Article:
But when my last student leaves, telling me that he is glad he’s had me for this class and that he hopes he passes — and I know that he means the gladness, that it isn’t just a scheme to win the passing grade — I realize it is worth the risk. If, someday, they’ve forgotten all I said about American Literature but remember that I smiled at them, I’ll be glad.
Gladness is exclusive property of neither bravery nor timidity , but I suspect that the brave are much more often glad.
Be glad with me: our God holds out a perfect love; He casts out our fears.
April 29, 2013
Luci Shaw again, because that’s what I’m reading:
“Many . . . have a stunted view of art as something nonessential, an option, but not an important one. In so doing they ignore the gratuitous beauty (which means a gift of pure Grace, quite undeserved) which the Creator included in Creation, and the senses he endowed us with which can respond to that beauty. To have a functioning cosmos would have seemed enough. Beauty is an added bounty, and because the benefactor is divine we ignore or disdain beauty at our peril, no matter where it is found.” Luci Shaw, The Crime of Living Cautiously
The morning was born in fog, spread with webs which turned to magic with the sunrise. Cars appeared nearer than expected: nothing, then headlights, then gone away behind me. Halfway through my drive the gentle gray became a glowing white, and then steadily burned away, until the fog was merely a Rococo softening on the edges of things.
Today I read poetry I love to my students, purely because I love it, and because, on the last day before our exam review, I felt justified in abandoning anthologies and critical acclaim for simple delight. I told them, again, to let go of their frightened need to know the answer, challenged them, again, to learn to live with mystery.
Beauty is itself a mystery, more than the sum of its parts. In an aesthetics class once we watched a video about beauty: the mathematical proportions of beautiful faces, the oft-repeated ratio of beauty in nature. But we don’t go about measuring ratios and proportions, and, even if the numbers are true, there’s still the “why” left unanswered: the mystery that waves in the red clover on the roadsides, ripples with the wind across the pond. Grace.
When we run from the rooms that contain mystery, we flee the bounty of grace: this more-ness that defies scientific explanation. Creation is not a fill-in-the-blanks quiz; there is no bank of words which handily match questions. The answers are themselves questions: Where is the way to the dwelling of light? And darkness, where is its place, that you may take it to its territory, and that you may discern the paths to its home? Can you lead forth a constellation in its season, and guide the Bear with her satellites? Do you know the ordinances of the heavens, or fix their rule over earth? (from Job 38, NASB)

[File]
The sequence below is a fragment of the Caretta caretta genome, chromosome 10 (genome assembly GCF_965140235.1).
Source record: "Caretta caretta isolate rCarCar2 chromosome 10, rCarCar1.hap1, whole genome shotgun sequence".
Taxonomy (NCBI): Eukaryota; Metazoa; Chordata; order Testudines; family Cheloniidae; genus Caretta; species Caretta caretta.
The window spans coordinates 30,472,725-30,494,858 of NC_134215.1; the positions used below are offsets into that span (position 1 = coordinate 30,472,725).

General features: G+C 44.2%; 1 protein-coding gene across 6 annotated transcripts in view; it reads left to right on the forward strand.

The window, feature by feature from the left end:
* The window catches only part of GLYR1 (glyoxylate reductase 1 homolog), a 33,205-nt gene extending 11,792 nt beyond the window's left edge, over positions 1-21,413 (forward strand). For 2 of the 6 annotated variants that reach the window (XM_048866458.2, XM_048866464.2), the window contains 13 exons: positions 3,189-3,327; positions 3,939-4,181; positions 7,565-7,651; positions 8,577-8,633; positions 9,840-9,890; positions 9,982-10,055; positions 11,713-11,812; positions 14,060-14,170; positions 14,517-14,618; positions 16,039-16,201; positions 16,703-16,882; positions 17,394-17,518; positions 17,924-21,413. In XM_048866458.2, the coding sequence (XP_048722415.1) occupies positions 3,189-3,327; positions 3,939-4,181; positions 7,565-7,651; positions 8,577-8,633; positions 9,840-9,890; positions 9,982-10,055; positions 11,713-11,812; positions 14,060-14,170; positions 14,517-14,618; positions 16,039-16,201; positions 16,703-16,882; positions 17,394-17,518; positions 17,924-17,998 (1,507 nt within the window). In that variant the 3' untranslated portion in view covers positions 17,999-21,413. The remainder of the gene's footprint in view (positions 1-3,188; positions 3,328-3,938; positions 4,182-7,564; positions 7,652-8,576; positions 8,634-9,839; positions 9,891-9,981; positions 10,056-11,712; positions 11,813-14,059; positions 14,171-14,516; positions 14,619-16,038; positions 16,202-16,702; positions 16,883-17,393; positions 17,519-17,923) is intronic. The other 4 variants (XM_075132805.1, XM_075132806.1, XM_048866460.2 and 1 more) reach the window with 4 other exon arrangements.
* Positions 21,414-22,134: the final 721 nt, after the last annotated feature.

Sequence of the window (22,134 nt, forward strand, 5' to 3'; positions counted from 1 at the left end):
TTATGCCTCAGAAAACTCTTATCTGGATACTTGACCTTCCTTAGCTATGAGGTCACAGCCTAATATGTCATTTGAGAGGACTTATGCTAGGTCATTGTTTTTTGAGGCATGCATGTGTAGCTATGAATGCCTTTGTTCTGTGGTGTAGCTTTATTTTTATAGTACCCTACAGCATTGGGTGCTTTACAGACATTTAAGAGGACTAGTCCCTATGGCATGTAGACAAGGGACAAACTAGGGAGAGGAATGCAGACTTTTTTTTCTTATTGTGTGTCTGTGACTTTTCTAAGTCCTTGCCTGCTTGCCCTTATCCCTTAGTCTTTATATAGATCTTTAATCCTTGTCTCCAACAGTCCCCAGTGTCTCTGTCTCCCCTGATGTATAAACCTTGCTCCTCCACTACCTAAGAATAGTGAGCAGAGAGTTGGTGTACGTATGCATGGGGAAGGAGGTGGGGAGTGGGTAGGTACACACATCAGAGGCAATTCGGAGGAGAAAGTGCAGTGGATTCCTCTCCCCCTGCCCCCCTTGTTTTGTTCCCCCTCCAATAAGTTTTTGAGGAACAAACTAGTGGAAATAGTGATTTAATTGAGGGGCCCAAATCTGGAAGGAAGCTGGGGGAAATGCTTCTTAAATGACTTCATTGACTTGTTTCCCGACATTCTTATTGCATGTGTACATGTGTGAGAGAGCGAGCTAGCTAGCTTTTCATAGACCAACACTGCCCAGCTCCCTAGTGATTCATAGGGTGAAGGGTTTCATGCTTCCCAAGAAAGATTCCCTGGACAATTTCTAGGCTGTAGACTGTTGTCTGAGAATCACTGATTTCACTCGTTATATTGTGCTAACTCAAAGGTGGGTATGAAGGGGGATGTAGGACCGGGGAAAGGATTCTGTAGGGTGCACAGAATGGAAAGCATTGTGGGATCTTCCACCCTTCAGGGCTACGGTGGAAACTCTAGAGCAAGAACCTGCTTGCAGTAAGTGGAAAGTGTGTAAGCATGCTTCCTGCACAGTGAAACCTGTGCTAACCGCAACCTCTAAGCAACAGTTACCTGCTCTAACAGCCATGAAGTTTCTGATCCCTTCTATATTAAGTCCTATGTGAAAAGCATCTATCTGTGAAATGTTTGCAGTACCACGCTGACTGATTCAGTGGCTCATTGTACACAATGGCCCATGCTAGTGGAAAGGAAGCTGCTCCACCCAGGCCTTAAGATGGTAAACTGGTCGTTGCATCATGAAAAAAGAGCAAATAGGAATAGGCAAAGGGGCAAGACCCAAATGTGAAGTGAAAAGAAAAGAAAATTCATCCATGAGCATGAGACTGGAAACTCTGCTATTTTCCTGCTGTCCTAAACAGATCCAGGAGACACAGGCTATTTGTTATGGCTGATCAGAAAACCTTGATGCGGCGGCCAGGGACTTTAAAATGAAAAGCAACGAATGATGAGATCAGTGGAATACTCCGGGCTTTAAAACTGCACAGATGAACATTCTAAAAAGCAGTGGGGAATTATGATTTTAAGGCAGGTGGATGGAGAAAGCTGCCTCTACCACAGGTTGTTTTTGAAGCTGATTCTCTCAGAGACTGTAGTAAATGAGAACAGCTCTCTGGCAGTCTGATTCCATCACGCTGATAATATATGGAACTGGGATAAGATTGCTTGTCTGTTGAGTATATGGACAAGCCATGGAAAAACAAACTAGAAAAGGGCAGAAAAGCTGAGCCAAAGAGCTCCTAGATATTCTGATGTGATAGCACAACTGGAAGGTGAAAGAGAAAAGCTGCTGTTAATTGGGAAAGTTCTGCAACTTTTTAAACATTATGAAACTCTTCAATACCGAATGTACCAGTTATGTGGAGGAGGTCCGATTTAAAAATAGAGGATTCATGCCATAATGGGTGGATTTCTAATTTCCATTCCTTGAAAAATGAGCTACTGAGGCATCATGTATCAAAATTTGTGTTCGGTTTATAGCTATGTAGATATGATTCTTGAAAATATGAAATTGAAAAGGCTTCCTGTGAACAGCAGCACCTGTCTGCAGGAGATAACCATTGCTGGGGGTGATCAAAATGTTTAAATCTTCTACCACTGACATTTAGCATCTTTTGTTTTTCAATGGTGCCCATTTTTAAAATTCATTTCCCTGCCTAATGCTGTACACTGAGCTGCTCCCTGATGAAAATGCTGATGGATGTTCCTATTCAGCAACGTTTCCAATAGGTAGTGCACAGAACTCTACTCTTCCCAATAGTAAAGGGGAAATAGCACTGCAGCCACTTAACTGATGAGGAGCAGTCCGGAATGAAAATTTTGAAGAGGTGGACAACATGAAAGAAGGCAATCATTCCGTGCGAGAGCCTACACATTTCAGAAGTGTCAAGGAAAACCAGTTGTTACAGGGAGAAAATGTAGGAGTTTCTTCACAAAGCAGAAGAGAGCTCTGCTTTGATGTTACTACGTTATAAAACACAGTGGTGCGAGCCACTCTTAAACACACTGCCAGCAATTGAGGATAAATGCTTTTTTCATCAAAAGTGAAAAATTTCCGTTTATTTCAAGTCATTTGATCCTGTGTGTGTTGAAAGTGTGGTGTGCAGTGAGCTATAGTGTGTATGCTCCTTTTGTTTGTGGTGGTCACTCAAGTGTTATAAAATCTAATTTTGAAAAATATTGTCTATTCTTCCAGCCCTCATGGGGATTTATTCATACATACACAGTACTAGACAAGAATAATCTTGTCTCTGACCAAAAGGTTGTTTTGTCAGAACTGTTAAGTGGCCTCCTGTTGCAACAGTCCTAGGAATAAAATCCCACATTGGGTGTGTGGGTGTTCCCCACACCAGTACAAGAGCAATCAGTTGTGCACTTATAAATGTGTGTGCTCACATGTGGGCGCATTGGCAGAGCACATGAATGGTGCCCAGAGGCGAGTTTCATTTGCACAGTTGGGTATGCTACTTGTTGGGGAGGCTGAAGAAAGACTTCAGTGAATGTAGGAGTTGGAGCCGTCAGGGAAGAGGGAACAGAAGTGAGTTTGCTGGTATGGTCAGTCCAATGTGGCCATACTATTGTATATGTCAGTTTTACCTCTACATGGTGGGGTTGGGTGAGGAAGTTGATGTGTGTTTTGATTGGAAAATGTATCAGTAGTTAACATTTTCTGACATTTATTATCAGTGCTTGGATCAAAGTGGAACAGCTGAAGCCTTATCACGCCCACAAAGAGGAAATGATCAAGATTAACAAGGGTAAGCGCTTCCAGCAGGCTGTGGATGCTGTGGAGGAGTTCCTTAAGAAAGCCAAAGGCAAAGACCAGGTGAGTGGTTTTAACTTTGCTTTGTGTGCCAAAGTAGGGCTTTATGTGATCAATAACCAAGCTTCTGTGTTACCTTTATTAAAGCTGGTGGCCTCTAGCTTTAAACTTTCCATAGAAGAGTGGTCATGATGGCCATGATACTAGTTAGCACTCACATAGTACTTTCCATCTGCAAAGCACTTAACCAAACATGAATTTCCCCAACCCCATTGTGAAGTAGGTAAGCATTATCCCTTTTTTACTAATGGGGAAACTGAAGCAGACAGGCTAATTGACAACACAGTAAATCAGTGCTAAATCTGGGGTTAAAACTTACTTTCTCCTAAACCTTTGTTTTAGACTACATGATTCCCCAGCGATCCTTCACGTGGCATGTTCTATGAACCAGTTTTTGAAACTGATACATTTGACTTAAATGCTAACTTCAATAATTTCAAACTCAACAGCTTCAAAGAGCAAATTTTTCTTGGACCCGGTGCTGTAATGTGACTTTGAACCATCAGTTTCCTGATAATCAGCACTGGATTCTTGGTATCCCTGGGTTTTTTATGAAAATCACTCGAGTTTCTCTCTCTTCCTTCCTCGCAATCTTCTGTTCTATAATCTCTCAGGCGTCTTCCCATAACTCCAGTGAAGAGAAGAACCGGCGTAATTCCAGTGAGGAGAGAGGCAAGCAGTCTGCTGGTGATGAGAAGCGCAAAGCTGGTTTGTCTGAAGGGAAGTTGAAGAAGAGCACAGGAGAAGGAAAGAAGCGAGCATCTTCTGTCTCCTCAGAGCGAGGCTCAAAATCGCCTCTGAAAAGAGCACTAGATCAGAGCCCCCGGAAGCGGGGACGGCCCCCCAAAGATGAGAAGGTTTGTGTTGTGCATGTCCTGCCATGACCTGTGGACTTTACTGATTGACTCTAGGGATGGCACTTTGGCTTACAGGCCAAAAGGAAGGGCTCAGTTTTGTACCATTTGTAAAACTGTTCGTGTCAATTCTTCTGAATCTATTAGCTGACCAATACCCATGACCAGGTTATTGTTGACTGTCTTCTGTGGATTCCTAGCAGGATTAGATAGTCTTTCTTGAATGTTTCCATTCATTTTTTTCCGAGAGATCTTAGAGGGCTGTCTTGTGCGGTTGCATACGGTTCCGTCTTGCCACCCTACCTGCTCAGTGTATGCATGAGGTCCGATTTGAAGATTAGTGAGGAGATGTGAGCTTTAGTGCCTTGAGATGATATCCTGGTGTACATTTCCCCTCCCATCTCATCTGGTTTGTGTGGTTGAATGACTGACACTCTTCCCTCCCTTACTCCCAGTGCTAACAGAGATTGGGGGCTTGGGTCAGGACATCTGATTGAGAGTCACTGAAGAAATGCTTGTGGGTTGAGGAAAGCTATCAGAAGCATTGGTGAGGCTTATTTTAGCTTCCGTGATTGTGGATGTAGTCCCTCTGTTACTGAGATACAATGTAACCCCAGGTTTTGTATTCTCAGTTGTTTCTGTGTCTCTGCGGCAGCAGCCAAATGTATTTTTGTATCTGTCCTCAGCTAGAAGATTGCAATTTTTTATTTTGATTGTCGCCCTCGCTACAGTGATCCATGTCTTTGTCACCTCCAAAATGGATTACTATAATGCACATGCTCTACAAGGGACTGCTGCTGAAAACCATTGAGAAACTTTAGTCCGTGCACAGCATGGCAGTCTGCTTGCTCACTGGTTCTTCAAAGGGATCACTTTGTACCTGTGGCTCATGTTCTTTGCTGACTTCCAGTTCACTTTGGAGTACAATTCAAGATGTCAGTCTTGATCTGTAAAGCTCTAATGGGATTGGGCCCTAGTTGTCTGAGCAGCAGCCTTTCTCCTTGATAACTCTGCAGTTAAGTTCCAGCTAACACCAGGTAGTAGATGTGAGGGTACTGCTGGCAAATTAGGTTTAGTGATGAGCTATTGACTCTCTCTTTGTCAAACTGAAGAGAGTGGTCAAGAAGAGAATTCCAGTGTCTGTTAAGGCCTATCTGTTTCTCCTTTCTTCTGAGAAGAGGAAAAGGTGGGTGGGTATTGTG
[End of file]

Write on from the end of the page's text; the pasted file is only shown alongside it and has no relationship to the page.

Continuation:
And they frighten us, we who carry encyclopedias in our pockets, who substitute for the mystery of friendship the collection of facts gleaned from a facebook profile. Come and sit across the table from me: I am more than the sum of my facts, more than the ratios of my face, the uneven coloring on my lashes, more than my profession and my hobbies and the eight states I’ve called home. I live a mystery, and you live a mystery, and this is grace.
Ignore it at your peril. You may hide in your encyclopedias, your profiles and ratios and study guides, but the world is larger than that, and truth comes with the sudden surprise of miracle, breaking the rules of the world, slicing your careful answers as with a sharp sword: the crucified man-God disappeared from the tomb but left His graveclothes behind Him, the man born blind had the blindness scrubbed from his eyes with warm mud, Legion left the demoniac and drove a whole herd of pigs to drown in a lake, stone hearts find the fossilization falling from them and send warm life surging through cold limbs. The fully functioning cosmos is beautiful.
The mystery haunts every room, intrudes on all our safe places, rearranges the expected order of things. Give up on banishing it: welcome it in, study its face, roll its words over your tongue. Will you understand? Perhaps not, but you’ll find, perhaps, that answers are not so essential as you once imagined, that mystery wears a smile, that grace makes beauty out of the lopsided, the disproportionate, the strange. . . .
That, when God beheld all that He had made and called it “very good,” He meant it.
April 22, 2013
Bravery is only as brave as the strength of the fear it must overcome.
-Luci Shaw, The Crime of Living Cautiously